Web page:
q-, k-, and g- > PUA Ø

Sem kakkar “valley” > UA *aki “arroyo, canyon, valley”

Sem x– > PUA *k-

(1088) *xld “burrow”; xuld / *xild-aa’ “mole-the” > UA *kita “groundhog”

(630) *xole “be sick, hurting” > UA *koli “to hurt, be sick”

(631) xmr “to ferment”; *xamar “wine” > UA *kamaC “drunk”

(632) *xnk “put around the neck” > UA konaka “necklace, string of beads”

(634) *xar– > xaṣṣ “hip, haunch, loins” > UA kaca “hip”

The kw-dialect did not have *x because Classical Hebrew preserved the voiceless (ħ) and voiced (ʕ) pharyngeal fricatives as well as the voiceless (x) and voiced (ɣ) velar fricatives, whereas Phoenician merged ħ and x > ħ, and ʕ and ɣ > ʕ. The Phoenician merger had occurred by the eleventh century BC, as evidenced by the speech sounds represented in the earliest Phoenician alphabet.15

This is significant because, in UA, words that share the merger (leaving only the Phoenician ħ and ʕ) also show Phoenician b > UA kw (kw-dialect), whereas words that maintain the four distinctions ( ħ, ʕ, x, ɣ) show Classical Hebrew b > UA p.

There are a large number of other instances showing the difference between pre-exilic Hebrew and Phoenician-like dialects, which find expression in UA.

Language Contact

One of the consequences of languages in contact is the frequent combining of words. For example, in the creole of Martinique, lapo means “skin.”16 It comes from combining French la peau “the skin” (pronounced lapo). The meaning of la (“the”) was fused with peau (“skin”), such that the separate word la (“the”) no longer exists in the language. Without a knowledge of French, however, it would be impossible to know that the la of lapo used to mean “the.”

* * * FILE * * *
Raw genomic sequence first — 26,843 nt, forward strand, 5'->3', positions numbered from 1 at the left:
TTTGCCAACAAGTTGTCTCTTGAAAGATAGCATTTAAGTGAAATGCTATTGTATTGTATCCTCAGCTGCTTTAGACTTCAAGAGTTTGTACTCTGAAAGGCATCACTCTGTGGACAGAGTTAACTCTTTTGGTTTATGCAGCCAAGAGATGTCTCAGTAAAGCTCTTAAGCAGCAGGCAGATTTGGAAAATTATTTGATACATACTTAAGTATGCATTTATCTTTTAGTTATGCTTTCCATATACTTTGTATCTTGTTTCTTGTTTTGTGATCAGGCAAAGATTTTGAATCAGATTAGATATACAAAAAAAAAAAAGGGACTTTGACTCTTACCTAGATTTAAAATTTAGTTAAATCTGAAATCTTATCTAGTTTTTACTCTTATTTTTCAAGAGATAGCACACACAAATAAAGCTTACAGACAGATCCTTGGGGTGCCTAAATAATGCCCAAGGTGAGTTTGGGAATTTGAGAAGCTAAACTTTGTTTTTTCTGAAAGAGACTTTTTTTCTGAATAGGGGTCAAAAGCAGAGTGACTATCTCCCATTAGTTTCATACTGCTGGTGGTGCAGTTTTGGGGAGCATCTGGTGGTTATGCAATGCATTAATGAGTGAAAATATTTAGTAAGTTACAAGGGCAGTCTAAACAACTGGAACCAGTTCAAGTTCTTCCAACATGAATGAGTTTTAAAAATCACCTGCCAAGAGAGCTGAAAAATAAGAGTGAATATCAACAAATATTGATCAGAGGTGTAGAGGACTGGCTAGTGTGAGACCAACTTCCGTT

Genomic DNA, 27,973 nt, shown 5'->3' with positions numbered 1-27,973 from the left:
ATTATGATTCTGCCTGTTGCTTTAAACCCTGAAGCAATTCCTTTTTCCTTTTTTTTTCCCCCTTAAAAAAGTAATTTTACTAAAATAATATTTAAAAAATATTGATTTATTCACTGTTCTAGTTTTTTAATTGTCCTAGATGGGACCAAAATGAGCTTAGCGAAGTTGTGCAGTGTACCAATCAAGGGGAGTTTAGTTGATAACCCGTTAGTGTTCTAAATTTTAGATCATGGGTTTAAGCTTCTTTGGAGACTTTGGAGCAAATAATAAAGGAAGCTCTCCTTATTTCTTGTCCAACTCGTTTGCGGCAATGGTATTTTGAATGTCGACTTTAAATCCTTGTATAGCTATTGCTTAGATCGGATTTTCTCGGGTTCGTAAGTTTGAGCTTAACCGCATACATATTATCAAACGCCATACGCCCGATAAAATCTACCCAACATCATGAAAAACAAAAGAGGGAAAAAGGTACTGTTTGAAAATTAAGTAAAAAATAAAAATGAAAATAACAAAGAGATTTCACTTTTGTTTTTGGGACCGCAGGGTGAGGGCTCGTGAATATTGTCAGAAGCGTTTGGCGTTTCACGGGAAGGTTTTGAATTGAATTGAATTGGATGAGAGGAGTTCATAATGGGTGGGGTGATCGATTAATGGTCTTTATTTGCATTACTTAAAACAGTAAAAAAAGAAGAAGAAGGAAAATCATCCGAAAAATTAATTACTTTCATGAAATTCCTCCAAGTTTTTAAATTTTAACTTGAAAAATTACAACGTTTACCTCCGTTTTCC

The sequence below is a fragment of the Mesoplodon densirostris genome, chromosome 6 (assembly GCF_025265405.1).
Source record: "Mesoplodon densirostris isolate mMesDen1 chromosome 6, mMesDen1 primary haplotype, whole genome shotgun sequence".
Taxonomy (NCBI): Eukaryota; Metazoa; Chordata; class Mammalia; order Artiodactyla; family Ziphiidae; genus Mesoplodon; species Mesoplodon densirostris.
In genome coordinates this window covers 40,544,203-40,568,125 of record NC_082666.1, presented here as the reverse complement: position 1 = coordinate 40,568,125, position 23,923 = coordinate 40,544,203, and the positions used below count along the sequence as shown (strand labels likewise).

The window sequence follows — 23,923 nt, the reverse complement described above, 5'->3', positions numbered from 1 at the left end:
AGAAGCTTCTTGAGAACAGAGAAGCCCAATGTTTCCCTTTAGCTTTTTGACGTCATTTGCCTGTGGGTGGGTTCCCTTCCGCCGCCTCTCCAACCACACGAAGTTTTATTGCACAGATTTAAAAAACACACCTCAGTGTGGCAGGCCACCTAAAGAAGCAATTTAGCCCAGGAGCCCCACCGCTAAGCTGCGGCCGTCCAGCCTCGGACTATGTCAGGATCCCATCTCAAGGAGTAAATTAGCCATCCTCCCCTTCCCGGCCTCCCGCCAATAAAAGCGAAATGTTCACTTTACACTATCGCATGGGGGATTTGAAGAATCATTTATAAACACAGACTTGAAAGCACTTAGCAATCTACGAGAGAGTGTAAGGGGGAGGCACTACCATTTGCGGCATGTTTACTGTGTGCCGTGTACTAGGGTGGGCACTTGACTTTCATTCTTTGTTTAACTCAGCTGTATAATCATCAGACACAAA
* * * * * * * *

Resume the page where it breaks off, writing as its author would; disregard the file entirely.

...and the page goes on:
[Page 112]A linguist would put it in these terms: “The borrowing of morphologically complex word forms often involves the loss of morpheme boundaries and, hence, the loss of internal morphological structure.”17 There are numerous such examples in UA.

[P]atterns of how verbs are conjugated is not productive in UA, but hundreds of fossilized forms of both the suffixed / perfective conjugation (singular yašiba; plural yašib-uu) and the prefixed / imperfective conjugation (yi-/ya-, ti-/ta-, etc) are found in UA.18

A telling example is a Hebrew phrase that becomes a single word in UA:

daqar panaa-w “till/dig its surface” > UA *tekipanawa “work.”19

Furthermore, there are other interesting parallels between the Semitic personal pronouns and UA:

Table 3: Showing an example of Semitic grammatical forms
preserved in Uto-Aztecan.20

Hebrew/Semitic sg

Hebrew/Semitic pl

Maghrib Arabic


1st ’e-/’a- “I (verb)”

ni-/na- “we (verb)”

n- “I verb”

ne’wa/nehwa “I”

2nd ti-/ta- “you sg (verb)”

ti-/ta- ”you pl (verb)”

t- “you verb”

te’wa/tehwa “you, sg”

3rd yi-/ya- “he (verbs)”

yi-/ya- “they (verb)”

y- “he verbs”

ye’wa/yehwa “he”